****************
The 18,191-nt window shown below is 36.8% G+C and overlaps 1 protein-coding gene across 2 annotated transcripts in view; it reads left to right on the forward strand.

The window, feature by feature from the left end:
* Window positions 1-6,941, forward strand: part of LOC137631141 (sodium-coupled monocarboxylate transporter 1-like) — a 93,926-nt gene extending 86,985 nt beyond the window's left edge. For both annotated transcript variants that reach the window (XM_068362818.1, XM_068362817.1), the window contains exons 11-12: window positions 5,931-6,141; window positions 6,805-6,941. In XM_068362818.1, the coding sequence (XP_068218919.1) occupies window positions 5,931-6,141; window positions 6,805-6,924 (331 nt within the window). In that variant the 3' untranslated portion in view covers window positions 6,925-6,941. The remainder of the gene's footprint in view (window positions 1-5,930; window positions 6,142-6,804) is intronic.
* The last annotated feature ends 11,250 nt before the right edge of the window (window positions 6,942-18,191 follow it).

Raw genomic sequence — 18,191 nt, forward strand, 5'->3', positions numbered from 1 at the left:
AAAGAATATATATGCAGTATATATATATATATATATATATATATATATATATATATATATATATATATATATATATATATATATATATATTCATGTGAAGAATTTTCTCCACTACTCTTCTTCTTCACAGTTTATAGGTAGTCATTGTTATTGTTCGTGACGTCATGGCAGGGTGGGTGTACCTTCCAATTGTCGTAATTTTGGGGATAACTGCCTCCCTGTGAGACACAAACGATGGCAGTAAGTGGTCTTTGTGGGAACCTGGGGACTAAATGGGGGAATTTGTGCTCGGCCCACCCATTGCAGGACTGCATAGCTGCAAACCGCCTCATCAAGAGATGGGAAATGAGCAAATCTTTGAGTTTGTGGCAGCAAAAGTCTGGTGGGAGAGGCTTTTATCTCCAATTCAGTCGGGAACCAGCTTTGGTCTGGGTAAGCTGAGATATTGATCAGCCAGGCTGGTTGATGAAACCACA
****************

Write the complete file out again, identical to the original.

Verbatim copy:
The 18,191-nt window shown below is 36.8% G+C and overlaps 1 protein-coding gene across 2 annotated transcripts in view; it reads left to right on the forward strand.

The window, feature by feature from the left end:
* Window positions 1-6,941, forward strand: part of LOC137631141 (sodium-coupled monocarboxylate transporter 1-like) — a 93,926-nt gene extending 86,985 nt beyond the window's left edge. For both annotated transcript variants that reach the window (XM_068362818.1, XM_068362817.1), the window contains exons 11-12: window positions 5,931-6,141; window positions 6,805-6,941. In XM_068362818.1, the coding sequence (XP_068218919.1) occupies window positions 5,931-6,141; window positions 6,805-6,924 (331 nt within the window). In that variant the 3' untranslated portion in view covers window positions 6,925-6,941. The remainder of the gene's footprint in view (window positions 1-5,930; window positions 6,142-6,804) is intronic.
* The last annotated feature ends 11,250 nt before the right edge of the window (window positions 6,942-18,191 follow it).

Raw genomic sequence — 18,191 nt, forward strand, 5'->3', positions numbered from 1 at the left:
AAAGAATATATATGCAGTATATATATATATATATATATATATATATATATATATATATATATATATATATATATATATATATATATATATTCATGTGAAGAATTTTCTCCACTACTCTTCTTCTTCACAGTTTATAGGTAGTCATTGTTATTGTTCGTGACGTCATGGCAGGGTGGGTGTACCTTCCAATTGTCGTAATTTTGGGGATAACTGCCTCCCTGTGAGACACAAACGATGGCAGTAAGTGGTCTTTGTGGGAACCTGGGGACTAAATGGGGGAATTTGTGCTCGGCCCACCCATTGCAGGACTGCATAGCTGCAAACCGCCTCATCAAGAGATGGGAAATGAGCAAATCTTTGAGTTTGTGGCAGCAAAAGTCTGGTGGGAGAGGCTTTTATCTCCAATTCAGTCGGGAACCAGCTTTGGTCTGGGTAAGCTGAGATATTGATCAGCCAGGCTGGTTGATGAAACCACA